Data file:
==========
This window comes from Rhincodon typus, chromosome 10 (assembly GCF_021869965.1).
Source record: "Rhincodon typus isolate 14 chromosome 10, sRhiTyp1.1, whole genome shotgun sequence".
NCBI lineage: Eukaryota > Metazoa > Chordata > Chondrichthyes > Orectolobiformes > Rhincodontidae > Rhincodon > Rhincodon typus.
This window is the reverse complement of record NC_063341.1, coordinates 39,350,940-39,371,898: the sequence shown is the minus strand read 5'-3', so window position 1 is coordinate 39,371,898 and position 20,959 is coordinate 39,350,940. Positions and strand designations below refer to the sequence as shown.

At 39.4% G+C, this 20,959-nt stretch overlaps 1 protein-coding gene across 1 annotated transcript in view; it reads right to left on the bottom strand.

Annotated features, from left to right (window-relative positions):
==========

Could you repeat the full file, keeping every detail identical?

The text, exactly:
This window comes from Rhincodon typus, chromosome 10 (assembly GCF_021869965.1).
Source record: "Rhincodon typus isolate 14 chromosome 10, sRhiTyp1.1, whole genome shotgun sequence".
NCBI lineage: Eukaryota > Metazoa > Chordata > Chondrichthyes > Orectolobiformes > Rhincodontidae > Rhincodon > Rhincodon typus.
This window is the reverse complement of record NC_063341.1, coordinates 39,350,940-39,371,898: the sequence shown is the minus strand read 5'-3', so window position 1 is coordinate 39,371,898 and position 20,959 is coordinate 39,350,940. Positions and strand designations below refer to the sequence as shown.

At 39.4% G+C, this 20,959-nt stretch overlaps 1 protein-coding gene across 1 annotated transcript in view; it reads right to left on the bottom strand.

Annotated features, from left to right (window-relative positions):